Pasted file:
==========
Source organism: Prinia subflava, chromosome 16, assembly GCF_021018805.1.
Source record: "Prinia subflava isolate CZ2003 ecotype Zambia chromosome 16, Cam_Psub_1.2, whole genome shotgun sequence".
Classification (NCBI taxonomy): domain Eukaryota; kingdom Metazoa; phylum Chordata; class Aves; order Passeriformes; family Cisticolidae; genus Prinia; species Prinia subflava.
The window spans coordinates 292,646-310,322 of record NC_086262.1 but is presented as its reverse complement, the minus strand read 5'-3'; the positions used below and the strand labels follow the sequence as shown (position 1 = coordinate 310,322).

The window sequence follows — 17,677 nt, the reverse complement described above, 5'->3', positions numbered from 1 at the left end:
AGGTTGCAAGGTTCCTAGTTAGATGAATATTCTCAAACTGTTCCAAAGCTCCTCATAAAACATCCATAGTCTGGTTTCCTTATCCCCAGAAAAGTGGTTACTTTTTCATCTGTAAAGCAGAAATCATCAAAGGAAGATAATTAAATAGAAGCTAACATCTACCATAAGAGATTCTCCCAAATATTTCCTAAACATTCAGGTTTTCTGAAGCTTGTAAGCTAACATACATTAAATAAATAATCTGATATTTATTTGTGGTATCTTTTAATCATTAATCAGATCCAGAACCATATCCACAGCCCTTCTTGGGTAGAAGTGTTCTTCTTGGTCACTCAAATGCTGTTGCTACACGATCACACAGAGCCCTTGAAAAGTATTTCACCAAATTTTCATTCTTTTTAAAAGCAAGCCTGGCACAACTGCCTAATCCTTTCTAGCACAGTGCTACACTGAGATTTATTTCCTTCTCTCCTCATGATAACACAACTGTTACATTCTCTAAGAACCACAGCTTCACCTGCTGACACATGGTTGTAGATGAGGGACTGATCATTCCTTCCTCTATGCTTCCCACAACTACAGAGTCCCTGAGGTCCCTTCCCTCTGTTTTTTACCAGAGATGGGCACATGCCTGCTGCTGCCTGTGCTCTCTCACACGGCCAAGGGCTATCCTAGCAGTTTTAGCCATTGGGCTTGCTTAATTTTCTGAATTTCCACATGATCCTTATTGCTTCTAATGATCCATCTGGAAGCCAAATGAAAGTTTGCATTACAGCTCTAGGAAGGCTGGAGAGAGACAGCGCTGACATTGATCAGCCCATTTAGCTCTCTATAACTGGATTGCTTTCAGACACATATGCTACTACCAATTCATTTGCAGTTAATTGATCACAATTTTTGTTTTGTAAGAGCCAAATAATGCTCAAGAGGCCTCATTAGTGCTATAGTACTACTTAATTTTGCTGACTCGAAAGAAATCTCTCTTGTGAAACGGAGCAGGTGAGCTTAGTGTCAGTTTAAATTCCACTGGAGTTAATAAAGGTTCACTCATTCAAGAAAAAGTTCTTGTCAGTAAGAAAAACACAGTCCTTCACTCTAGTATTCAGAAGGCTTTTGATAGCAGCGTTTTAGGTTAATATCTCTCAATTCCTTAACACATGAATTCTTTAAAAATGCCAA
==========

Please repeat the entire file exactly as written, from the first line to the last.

Source organism: Prinia subflava, chromosome 16, assembly GCF_021018805.1.
Source record: "Prinia subflava isolate CZ2003 ecotype Zambia chromosome 16, Cam_Psub_1.2, whole genome shotgun sequence".
Classification (NCBI taxonomy): domain Eukaryota; kingdom Metazoa; phylum Chordata; class Aves; order Passeriformes; family Cisticolidae; genus Prinia; species Prinia subflava.
The window spans coordinates 292,646-310,322 of record NC_086262.1 but is presented as its reverse complement, the minus strand read 5'-3'; the positions used below and the strand labels follow the sequence as shown (position 1 = coordinate 310,322).

The window sequence follows — 17,677 nt, the reverse complement described above, 5'->3', positions numbered from 1 at the left end:
AGGTTGCAAGGTTCCTAGTTAGATGAATATTCTCAAACTGTTCCAAAGCTCCTCATAAAACATCCATAGTCTGGTTTCCTTATCCCCAGAAAAGTGGTTACTTTTTCATCTGTAAAGCAGAAATCATCAAAGGAAGATAATTAAATAGAAGCTAACATCTACCATAAGAGATTCTCCCAAATATTTCCTAAACATTCAGGTTTTCTGAAGCTTGTAAGCTAACATACATTAAATAAATAATCTGATATTTATTTGTGGTATCTTTTAATCATTAATCAGATCCAGAACCATATCCACAGCCCTTCTTGGGTAGAAGTGTTCTTCTTGGTCACTCAAATGCTGTTGCTACACGATCACACAGAGCCCTTGAAAAGTATTTCACCAAATTTTCATTCTTTTTAAAAGCAAGCCTGGCACAACTGCCTAATCCTTTCTAGCACAGTGCTACACTGAGATTTATTTCCTTCTCTCCTCATGATAACACAACTGTTACATTCTCTAAGAACCACAGCTTCACCTGCTGACACATGGTTGTAGATGAGGGACTGATCATTCCTTCCTCTATGCTTCCCACAACTACAGAGTCCCTGAGGTCCCTTCCCTCTGTTTTTTACCAGAGATGGGCACATGCCTGCTGCTGCCTGTGCTCTCTCACACGGCCAAGGGCTATCCTAGCAGTTTTAGCCATTGGGCTTGCTTAATTTTCTGAATTTCCACATGATCCTTATTGCTTCTAATGATCCATCTGGAAGCCAAATGAAAGTTTGCATTACAGCTCTAGGAAGGCTGGAGAGAGACAGCGCTGACATTGATCAGCCCATTTAGCTCTCTATAACTGGATTGCTTTCAGACACATATGCTACTACCAATTCATTTGCAGTTAATTGATCACAATTTTTGTTTTGTAAGAGCCAAATAATGCTCAAGAGGCCTCATTAGTGCTATAGTACTACTTAATTTTGCTGACTCGAAAGAAATCTCTCTTGTGAAACGGAGCAGGTGAGCTTAGTGTCAGTTTAAATTCCACTGGAGTTAATAAAGGTTCACTCATTCAAGAAAAAGTTCTTGTCAGTAAGAAAAACACAGTCCTTCACTCTAGTATTCAGAAGGCTTTTGATAGCAGCGTTTTAGGTTAATATCTCTCAATTCCTTAACACATGAATTCTTTAAAAATGCCAA